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Take a walk – A great help to many depressed people.

Updated: Nov 13, 2020

Walking provides for observing the world. The faster we walk the less we see. Walking keep me interested without flooding my senses with exhausting speed.

Our minds seem to operate as though our bodies are in motion. Our minds eagerly process information as we stroll down the street. When we sit or lie awake for long period, our minds seem to work just as we are walking but now without the stimulus input provided by walking. So our minds generate their own stimuli. For some people they will go over and over past events or creating some imaginary scenarios of future difficulties or asking unanswerable questions of themselves or daydreaming or conjuring up ideas. Walking and paying attention to what one encounters is a great help to many depressed people. They may not feel like walking. (In my past article we know the difference between feeling like doing something and actually doing it) But depressed people need the movement and stimulus input to break into the cycle of negative thinking and inactivity.

Sometimes I walk with my patient during a session, at time I asked them to do this walk exercise. The walk can be taken solely for pleasure or as a trip to a market or whatever. I suggest that the walk to last at least thirty minutes provided there is no medical reason to curtail it and to vary the pace depending on your physical condition.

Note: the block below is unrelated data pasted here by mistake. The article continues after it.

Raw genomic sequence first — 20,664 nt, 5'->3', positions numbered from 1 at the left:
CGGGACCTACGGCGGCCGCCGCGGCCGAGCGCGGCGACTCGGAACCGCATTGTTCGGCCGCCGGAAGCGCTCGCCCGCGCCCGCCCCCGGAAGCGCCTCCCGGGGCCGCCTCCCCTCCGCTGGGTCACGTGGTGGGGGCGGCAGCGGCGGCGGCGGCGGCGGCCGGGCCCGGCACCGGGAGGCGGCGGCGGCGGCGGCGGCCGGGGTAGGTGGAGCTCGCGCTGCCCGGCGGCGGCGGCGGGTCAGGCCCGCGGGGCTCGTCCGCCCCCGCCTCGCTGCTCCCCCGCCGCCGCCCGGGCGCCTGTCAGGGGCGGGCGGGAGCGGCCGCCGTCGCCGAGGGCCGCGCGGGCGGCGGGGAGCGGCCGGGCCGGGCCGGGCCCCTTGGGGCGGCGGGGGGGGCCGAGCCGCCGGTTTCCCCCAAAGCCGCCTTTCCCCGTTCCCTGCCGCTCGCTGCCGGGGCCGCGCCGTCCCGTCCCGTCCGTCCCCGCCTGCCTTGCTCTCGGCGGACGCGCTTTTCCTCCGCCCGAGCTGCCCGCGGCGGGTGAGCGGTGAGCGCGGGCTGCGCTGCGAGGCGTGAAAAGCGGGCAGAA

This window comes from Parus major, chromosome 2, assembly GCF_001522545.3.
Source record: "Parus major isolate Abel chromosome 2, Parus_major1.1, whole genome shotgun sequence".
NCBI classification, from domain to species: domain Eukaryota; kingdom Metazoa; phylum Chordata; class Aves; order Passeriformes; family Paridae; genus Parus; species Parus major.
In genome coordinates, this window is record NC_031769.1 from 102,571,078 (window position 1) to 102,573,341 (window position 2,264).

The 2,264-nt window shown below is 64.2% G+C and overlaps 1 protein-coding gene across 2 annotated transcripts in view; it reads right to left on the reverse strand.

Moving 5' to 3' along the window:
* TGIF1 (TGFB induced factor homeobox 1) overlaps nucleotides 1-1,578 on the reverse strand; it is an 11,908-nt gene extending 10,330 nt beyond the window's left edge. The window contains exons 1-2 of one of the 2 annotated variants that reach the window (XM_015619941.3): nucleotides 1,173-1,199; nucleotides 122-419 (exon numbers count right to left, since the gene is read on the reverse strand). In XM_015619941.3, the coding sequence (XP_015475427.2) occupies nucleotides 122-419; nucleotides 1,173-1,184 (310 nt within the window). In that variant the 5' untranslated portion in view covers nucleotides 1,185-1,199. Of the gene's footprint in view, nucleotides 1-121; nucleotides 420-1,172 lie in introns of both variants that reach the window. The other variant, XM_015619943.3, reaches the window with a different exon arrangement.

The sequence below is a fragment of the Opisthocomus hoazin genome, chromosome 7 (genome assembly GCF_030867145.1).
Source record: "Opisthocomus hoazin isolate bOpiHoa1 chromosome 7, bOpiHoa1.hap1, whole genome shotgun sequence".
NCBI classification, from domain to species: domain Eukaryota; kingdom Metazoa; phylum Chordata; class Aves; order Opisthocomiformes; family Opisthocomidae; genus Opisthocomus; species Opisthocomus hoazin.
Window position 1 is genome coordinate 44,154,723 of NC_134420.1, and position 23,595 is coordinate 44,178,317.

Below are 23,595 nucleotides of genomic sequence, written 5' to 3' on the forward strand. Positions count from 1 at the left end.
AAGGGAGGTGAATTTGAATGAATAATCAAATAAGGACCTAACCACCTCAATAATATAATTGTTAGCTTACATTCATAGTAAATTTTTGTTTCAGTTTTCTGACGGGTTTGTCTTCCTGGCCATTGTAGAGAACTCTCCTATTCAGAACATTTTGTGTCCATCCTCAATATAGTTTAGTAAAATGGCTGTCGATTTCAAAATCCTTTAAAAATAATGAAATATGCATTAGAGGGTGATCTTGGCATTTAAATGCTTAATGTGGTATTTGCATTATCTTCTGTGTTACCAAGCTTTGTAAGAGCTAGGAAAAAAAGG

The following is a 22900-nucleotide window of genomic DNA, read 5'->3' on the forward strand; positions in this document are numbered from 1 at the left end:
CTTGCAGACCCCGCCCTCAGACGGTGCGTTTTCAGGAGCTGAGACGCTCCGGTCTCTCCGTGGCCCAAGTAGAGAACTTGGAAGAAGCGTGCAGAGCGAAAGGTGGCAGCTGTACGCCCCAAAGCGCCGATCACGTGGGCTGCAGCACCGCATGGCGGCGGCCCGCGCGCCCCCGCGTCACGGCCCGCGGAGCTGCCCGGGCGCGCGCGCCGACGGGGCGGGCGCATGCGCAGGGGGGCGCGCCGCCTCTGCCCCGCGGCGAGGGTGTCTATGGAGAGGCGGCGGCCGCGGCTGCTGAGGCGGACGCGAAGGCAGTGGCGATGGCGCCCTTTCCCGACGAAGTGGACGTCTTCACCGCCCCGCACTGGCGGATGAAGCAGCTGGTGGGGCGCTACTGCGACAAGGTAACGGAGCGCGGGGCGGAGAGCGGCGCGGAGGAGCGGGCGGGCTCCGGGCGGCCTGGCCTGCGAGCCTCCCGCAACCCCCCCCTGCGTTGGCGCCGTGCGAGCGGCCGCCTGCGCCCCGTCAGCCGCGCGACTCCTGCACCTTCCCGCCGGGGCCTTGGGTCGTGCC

Spend some time attending to the way your body moves as you walk. Notice the fluidity as parts of your body moves together in rhythm. Break the rhythm on purpose, swing the arms in the opposite direction as you stride or swing them in a wider arcs to get an appreciation of how they operate ordinarily. Try to get lost in walking, just walking. Notice your head movement, your breathing, the way your foot touches and pushes off the ground, the feel of your clothing brushing different areas of your skin and so forth. Walking, walking, walking. Next shift your attention to what is going on about you. What has the world brought you to see and think about? What sorts of people are about? What are they wearing? What dramas are they enacting? What greenery is about? What is there to be learned from the trash that is visible? What do you notice about the details of the houses? Observe as though you were going to be quizzed in detail about what you saw. (If you were my patient, a quiz would be exactly what you would be expecting). Observing, observing, observing.

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